John Ostrander: Why do I do this?
Back in a previous life I was a very struggling actor in Chicago. One summer I was working with a small troupe that, among other things, did children’s plays outdoors and in various venues. This particular show we were doing was called Wiley and the Hairy Man, based upon a children’s book. I played the Hairy Man – a swamp-man/boogeyman – and, while I kept getting chased offstage by the Wiley in the title, my character kept sneaking back in. It was not a part of particular subtlety but it did require some finesse. I was the monster in a children’s play which meant I couldn’t be too scary; just enough to produce the tinglies and a lot of laughs.
To be honest, I loved the role. In every venue, after Wiley would chase me away I would look for different places to come back at the required time through the audience. Even my fellow cast members were never quite sure where I would be coming from which kept it fresh for all of us. Sometimes I would pick up a child from where they were sitting in one part of the audience and deposit them somewhere else in the audience. My make-up was absurd, my costume had tatty fur glued on a work shirt, and it was a "Brian Blessed" roaring over the top performance – all in all, it may have been my finest role.
My oldest sister, Marge, came to it at one outdoor performance along with her husband Fred and their three kids — young Fred, Kathy, and the youngest, Annie — all of whom I’m still very close to despite the fact that the trio are all grown up now and the girls have kids of their own. Annie was always the quietest of the lot, sometimes seemingly off in her own world, and then she would look right at me and nail me with a question that seemingly came out of nowhere.
After the performance, we all went out for ice cream and then Fred and Marge offered to drive me home. Uncle John had very little money — being an actor — and no car at that time. I was sitting in the back seat with the kids; young Fred and Kathy and I were all having a wonderfully boisterous time. I was still running on performance adrenaline and, besides, my job as an uncle was to wind the kids up and then leave for home and let their parents pry them off the ceiling. I was good at my job as an uncle and took pride in my work. Marge has just barely forgiven me for those days.
Annie was seated right next to me and was quiet as she had been since I joined them after the performance. She was probably about eight at the time. She suddenly looked up at me and solemnly inquired of me, ‘Unca John, why do you do that?" I didn’t really have a good answer so we all laughed and glossed it over.
My acting career eventually came to an end a few years later when I was doing a period costume play in the height of summer in a non air-conditioned theater. In the climax of the show, when I was (or was supposed to be) focused on another’s actor’s dramatic speech, I suddenly became acutely aware of my surroundings and what I was doing. I was conscious that I was wearing a heavily quilted medieval costume in a room that had to be 110 degrees, sweating like a pig, saying words that someone else had written and pretending to be someone I wasn’t for a bunch of people I didn’t even know. A little sane voice that sounded like Annie spoke at the back of my head: "Why are you doing this?"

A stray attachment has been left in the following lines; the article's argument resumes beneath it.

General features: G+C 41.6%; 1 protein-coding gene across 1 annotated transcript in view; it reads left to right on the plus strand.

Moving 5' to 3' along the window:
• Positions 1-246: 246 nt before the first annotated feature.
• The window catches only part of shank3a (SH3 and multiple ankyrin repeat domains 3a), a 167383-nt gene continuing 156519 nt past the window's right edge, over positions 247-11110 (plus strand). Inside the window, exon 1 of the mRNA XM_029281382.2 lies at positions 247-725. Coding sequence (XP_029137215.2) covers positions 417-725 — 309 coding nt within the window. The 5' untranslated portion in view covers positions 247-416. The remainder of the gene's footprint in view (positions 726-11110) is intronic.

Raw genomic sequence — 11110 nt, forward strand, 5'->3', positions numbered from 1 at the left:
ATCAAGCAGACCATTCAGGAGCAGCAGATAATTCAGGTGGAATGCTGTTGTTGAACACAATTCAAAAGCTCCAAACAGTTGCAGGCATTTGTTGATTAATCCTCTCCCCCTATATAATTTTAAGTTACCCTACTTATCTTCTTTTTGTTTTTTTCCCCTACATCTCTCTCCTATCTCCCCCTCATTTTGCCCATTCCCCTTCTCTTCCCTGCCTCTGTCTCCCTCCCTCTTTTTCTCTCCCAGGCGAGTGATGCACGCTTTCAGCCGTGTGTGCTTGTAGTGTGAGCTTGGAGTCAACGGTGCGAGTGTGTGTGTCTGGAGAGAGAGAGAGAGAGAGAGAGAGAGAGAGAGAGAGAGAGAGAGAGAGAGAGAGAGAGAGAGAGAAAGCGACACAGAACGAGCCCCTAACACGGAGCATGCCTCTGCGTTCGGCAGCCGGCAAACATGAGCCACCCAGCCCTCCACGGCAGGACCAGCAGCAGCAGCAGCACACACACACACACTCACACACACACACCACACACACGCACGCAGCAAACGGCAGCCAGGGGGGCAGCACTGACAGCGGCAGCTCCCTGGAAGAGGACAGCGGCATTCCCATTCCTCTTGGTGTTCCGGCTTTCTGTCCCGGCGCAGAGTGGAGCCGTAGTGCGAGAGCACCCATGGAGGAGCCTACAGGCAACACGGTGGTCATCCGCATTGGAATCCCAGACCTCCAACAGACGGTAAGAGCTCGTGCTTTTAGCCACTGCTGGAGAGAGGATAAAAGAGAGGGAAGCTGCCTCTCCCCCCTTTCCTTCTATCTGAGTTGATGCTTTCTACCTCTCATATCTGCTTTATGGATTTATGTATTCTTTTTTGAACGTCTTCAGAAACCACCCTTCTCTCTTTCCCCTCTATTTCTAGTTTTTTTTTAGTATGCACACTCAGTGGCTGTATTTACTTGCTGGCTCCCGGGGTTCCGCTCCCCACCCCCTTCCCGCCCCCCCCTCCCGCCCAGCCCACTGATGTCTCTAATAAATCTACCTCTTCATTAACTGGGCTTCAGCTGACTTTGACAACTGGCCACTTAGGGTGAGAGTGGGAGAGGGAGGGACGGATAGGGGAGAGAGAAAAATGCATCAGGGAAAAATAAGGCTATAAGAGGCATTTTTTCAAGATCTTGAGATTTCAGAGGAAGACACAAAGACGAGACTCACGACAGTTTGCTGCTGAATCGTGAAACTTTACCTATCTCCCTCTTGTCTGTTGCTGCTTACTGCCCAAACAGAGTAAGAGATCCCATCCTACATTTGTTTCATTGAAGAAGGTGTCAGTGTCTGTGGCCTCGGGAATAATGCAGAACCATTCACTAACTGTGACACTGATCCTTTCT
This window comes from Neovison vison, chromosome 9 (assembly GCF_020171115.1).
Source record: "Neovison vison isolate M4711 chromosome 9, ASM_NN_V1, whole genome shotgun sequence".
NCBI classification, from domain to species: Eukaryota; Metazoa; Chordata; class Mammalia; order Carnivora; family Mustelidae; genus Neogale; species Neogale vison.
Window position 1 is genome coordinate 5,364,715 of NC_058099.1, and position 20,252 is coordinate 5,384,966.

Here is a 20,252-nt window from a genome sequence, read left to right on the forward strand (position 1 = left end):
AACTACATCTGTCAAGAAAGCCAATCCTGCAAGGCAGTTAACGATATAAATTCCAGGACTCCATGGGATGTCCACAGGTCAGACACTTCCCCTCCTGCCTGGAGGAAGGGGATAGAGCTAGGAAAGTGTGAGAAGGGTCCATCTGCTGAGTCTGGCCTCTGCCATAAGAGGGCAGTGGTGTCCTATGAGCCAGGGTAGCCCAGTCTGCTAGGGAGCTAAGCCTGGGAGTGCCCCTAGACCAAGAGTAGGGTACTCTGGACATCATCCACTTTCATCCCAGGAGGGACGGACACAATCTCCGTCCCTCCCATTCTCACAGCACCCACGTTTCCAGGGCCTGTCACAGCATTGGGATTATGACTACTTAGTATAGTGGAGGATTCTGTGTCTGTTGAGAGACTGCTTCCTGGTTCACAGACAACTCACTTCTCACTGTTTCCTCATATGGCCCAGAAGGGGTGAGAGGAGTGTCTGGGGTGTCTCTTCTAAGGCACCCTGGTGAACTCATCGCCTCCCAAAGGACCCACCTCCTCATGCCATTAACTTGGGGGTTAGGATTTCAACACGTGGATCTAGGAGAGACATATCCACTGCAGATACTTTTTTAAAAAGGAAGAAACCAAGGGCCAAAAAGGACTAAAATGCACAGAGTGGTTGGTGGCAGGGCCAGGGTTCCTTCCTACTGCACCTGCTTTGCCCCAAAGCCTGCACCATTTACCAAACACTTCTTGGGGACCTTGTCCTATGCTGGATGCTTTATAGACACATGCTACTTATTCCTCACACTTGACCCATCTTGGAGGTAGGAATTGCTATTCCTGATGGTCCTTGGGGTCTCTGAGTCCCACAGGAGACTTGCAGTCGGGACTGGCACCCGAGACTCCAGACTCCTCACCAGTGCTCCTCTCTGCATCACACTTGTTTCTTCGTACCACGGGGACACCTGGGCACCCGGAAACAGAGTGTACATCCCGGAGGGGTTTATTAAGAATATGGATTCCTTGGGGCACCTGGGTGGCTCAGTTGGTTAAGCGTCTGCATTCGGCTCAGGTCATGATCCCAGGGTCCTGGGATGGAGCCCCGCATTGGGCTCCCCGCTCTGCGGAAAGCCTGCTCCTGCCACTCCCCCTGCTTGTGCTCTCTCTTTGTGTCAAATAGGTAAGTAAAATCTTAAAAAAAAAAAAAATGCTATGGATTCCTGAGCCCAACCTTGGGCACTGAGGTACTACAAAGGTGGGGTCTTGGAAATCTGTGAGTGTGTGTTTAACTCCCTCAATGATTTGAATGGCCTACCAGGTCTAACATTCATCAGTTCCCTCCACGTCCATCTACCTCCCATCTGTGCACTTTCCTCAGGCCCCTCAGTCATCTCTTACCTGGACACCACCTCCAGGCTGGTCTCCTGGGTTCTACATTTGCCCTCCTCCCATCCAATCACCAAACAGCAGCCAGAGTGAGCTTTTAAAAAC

Once again, I didn’t have an answer but something changed at that moment. I continued to do the rounds of auditions, getting parts here and there, but it all came to an end one night when I was doing one of my many small roles in a version of A Christmas Carol that the Goodman Theater in Chicago was doing. By that point, I had also started writing for comics. On that night, close to the end of the run, I was doing one of my jobs, walking across the stage in character to provide visual texture to the scene along with about half the cast, and instead of being wired into the moment as a good actor is supposed to be part of my brain was saying, "You know, you could be making a LOT more money at your typewriter right now."
That’s when I knew my theater career had ended. I finished the run and haven’t done any theater since. For over twenty years now, I have been a professional writer, working largely in the field of graphic narrative or, as we usually call it, comic books. I’ve had some very successful moments and some very lean years. Now, with ComicMix, we’re entering a new phase. Technology, as it so often does, is about to change, revolutionize, even radicalize what is applied to.
That little voice still remains in the back of my head: "Why do you do this?" Given its effect on my theatrical career, I may be forgiven if I have not applied it much to my work as a writer. It is, however, a stubborn, insistent, and valid question and this is as good a point as any to address it. This is a new beginning. Time to take a look backward as we prepare to leap forward.
One reason I do this, I suppose, is that — I’m good at it. If I didn’t believe that, I shouldn’t be writing. I don’t think I could. I think that’s true of most people and most endeavors; if you don’t think you can do something to begin with, you’re unlikely in fact to begin it. It’s walking on the tightrope; if you look down, you’ll fall. Instead, you focus on where you’re going and you believe you can get there.
I do have some evidence to back up my claim. As I’ve noted elsewhere, I’ve deforested a small section of the planet with my output. I think the quality level, overall, justifies the work. I go into story conferences these days and I realize that I really do know what I’m talking about — which surprises me sometimes.